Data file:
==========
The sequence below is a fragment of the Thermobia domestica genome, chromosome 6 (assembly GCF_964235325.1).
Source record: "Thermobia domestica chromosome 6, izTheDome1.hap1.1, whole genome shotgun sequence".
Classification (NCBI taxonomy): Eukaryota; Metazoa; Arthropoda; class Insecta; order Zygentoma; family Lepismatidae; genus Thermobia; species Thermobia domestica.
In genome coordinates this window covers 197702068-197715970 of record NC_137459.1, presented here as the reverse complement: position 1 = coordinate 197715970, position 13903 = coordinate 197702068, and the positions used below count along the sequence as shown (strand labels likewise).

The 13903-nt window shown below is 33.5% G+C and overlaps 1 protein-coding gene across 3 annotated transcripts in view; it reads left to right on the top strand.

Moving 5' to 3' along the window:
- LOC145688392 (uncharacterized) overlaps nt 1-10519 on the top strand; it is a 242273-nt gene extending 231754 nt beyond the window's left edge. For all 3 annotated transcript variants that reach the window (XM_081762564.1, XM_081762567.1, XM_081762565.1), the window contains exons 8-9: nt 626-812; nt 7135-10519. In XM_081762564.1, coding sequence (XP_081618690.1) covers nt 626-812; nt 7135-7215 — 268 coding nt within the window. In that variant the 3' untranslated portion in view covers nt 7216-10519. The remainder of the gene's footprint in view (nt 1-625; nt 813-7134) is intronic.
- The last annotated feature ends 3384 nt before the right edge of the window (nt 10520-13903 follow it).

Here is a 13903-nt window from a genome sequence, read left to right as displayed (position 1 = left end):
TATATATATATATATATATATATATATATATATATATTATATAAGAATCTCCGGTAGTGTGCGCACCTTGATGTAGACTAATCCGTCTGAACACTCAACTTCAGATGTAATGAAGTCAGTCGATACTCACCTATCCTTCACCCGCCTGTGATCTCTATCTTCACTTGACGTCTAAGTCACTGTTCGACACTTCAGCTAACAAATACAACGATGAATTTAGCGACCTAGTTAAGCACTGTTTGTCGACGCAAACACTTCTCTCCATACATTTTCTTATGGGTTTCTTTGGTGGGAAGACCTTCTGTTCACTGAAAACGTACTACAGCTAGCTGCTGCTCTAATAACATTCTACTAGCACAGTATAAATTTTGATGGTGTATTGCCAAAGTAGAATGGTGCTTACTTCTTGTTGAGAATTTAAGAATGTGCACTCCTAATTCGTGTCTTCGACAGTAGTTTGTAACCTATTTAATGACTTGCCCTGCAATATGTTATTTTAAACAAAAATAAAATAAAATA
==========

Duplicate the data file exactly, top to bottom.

The sequence below is a fragment of the Thermobia domestica genome, chromosome 6 (assembly GCF_964235325.1).
Source record: "Thermobia domestica chromosome 6, izTheDome1.hap1.1, whole genome shotgun sequence".
Classification (NCBI taxonomy): Eukaryota; Metazoa; Arthropoda; class Insecta; order Zygentoma; family Lepismatidae; genus Thermobia; species Thermobia domestica.
In genome coordinates this window covers 197702068-197715970 of record NC_137459.1, presented here as the reverse complement: position 1 = coordinate 197715970, position 13903 = coordinate 197702068, and the positions used below count along the sequence as shown (strand labels likewise).

The 13903-nt window shown below is 33.5% G+C and overlaps 1 protein-coding gene across 3 annotated transcripts in view; it reads left to right on the top strand.

Moving 5' to 3' along the window:
- LOC145688392 (uncharacterized) overlaps nt 1-10519 on the top strand; it is a 242273-nt gene extending 231754 nt beyond the window's left edge. For all 3 annotated transcript variants that reach the window (XM_081762564.1, XM_081762567.1, XM_081762565.1), the window contains exons 8-9: nt 626-812; nt 7135-10519. In XM_081762564.1, coding sequence (XP_081618690.1) covers nt 626-812; nt 7135-7215 — 268 coding nt within the window. In that variant the 3' untranslated portion in view covers nt 7216-10519. The remainder of the gene's footprint in view (nt 1-625; nt 813-7134) is intronic.
- The last annotated feature ends 3384 nt before the right edge of the window (nt 10520-13903 follow it).

Here is a 13903-nt window from a genome sequence, read left to right as displayed (position 1 = left end):
TATATATATATATATATATATATATATATATATATATTATATAAGAATCTCCGGTAGTGTGCGCACCTTGATGTAGACTAATCCGTCTGAACACTCAACTTCAGATGTAATGAAGTCAGTCGATACTCACCTATCCTTCACCCGCCTGTGATCTCTATCTTCACTTGACGTCTAAGTCACTGTTCGACACTTCAGCTAACAAATACAACGATGAATTTAGCGACCTAGTTAAGCACTGTTTGTCGACGCAAACACTTCTCTCCATACATTTTCTTATGGGTTTCTTTGGTGGGAAGACCTTCTGTTCACTGAAAACGTACTACAGCTAGCTGCTGCTCTAATAACATTCTACTAGCACAGTATAAATTTTGATGGTGTATTGCCAAAGTAGAATGGTGCTTACTTCTTGTTGAGAATTTAAGAATGTGCACTCCTAATTCGTGTCTTCGACAGTAGTTTGTAACCTATTTAATGACTTGCCCTGCAATATGTTATTTTAAACAAAAATAAAATAAAATA